The Science of Music – NEW Lecture Series
July 23, 2015 at 4pm; Harmonics in Music and Science
Alan Fletcher and Andrew Cohen, Professor of Physics at Boston University, introduced the science underlying music: how waves work and how waves forms determine the tone color of different instruments; the ‘harmonic series” and how it affects tuning; acoustics, and more.
July 30, 2015 at 6pm; Evaluating Musical Instruments
Alan Fletcher interviewed noted violinist Robert McDuffie, in a comparison of the instruments, including Guarneri, Stradivarius, and contemporary violins. Consideration was given to current studies analyzing the properties of great violins, both modern and historic. Violinist Elizabeth Pitcairn brought her renowned Stradivarius, known as “The Red Mendellsohn,” which inspired “The Red Violin,” as well as a copy of it made by a modern master. McDuffie and Pitcairn played the various instruments, and led the audience in an appreciation of their differeing sounds.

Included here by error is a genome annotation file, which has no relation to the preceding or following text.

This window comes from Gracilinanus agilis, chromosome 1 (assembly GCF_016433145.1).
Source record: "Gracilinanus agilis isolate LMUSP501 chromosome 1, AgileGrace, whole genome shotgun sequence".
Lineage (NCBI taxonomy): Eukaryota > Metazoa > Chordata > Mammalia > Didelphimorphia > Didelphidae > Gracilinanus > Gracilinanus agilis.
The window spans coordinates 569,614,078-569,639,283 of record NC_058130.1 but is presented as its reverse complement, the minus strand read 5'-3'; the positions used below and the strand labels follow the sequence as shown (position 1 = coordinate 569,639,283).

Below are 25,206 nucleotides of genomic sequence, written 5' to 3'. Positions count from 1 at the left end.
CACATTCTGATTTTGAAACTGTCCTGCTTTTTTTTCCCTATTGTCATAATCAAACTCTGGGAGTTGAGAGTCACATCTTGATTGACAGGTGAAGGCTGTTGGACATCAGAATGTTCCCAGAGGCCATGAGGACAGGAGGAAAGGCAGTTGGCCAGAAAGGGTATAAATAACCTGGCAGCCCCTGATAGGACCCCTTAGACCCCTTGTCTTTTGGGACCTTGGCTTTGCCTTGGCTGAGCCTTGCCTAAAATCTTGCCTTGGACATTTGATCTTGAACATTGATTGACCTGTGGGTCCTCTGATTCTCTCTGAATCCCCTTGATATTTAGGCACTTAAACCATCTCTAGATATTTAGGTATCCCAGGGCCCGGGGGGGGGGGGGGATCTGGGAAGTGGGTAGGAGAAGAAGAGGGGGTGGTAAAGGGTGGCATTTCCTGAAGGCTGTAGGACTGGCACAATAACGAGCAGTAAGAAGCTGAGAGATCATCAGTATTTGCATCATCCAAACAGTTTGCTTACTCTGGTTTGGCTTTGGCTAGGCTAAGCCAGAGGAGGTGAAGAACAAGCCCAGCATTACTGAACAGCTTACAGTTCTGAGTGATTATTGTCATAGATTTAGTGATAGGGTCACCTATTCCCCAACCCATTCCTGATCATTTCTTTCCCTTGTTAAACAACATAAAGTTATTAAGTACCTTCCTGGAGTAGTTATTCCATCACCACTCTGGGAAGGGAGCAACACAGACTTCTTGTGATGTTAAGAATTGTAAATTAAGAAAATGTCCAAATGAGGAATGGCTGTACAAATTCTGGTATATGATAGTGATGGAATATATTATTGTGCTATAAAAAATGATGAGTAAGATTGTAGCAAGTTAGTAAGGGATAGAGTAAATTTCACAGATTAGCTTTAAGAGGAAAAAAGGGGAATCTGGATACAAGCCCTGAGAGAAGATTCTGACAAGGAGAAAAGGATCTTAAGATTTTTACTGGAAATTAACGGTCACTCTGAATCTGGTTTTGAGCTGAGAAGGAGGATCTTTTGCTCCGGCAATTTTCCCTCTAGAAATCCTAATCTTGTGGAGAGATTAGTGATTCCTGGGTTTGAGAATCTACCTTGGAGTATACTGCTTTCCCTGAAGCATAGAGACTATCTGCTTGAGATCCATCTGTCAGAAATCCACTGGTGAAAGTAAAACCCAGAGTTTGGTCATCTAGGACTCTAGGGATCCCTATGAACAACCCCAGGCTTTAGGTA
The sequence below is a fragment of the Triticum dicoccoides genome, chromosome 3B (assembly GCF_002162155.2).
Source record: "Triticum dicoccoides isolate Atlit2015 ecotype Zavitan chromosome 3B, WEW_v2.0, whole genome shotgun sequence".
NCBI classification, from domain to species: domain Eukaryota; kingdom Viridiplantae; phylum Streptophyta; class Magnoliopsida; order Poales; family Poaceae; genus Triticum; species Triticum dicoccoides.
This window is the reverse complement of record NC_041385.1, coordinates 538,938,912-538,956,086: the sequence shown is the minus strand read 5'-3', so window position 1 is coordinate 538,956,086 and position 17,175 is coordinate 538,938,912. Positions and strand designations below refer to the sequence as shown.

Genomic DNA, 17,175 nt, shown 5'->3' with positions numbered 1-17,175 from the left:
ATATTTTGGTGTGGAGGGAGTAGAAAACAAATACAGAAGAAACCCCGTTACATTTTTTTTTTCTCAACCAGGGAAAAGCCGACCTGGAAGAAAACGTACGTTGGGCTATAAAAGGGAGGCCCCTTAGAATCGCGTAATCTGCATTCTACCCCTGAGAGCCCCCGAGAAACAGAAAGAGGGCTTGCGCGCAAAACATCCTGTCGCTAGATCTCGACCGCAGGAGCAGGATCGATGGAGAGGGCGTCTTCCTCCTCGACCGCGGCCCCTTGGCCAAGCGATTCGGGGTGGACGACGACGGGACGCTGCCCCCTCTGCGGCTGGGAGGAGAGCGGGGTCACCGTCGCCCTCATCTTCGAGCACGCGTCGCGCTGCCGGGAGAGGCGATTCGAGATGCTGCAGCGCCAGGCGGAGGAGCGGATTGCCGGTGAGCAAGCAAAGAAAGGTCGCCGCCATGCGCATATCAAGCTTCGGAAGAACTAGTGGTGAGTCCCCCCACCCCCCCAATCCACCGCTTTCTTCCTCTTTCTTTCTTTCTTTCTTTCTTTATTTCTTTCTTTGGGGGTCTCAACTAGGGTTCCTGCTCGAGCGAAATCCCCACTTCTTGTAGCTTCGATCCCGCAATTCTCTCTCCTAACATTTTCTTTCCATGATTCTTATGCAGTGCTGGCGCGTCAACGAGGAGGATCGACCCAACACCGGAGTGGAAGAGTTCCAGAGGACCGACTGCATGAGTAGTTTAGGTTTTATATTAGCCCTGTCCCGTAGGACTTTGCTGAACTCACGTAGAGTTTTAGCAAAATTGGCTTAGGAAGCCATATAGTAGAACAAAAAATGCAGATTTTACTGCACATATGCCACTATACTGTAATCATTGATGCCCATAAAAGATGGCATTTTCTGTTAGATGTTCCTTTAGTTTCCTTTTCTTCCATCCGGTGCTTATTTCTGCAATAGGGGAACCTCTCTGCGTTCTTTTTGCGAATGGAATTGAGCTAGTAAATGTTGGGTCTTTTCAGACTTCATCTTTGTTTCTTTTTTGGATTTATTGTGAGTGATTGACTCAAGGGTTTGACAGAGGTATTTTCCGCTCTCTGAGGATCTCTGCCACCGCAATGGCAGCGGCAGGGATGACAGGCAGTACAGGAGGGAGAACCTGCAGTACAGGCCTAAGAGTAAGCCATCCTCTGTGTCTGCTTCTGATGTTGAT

August 6, 2015 at 6pm; Neuroscience of Music
Music-lovers already know how music can affect the soul, but its impact on the brain may seem like murkier territory. Dr. Robert Zatorre of the Montreal Neurological Institute joined Alan Fletcher for a lecture that revealed the complex relationship between music and our cognitive functions. Zatorre’s research is in the forefront of insight into the mechanism by which music can produce neurological responses. The interview was illustrated with musical examples.
August 13, 2015 at 6pm; Pianos: How They Work
Perhaps no instrument is as universally beloved as the piano–but what, exactly, goes into creating this magnificent apparatus? Peter Sumner, the AMFS’s head piano technician and master technician for Steinway & Sons, explained the art of piano-making and explained how these instruments make their glorious sound.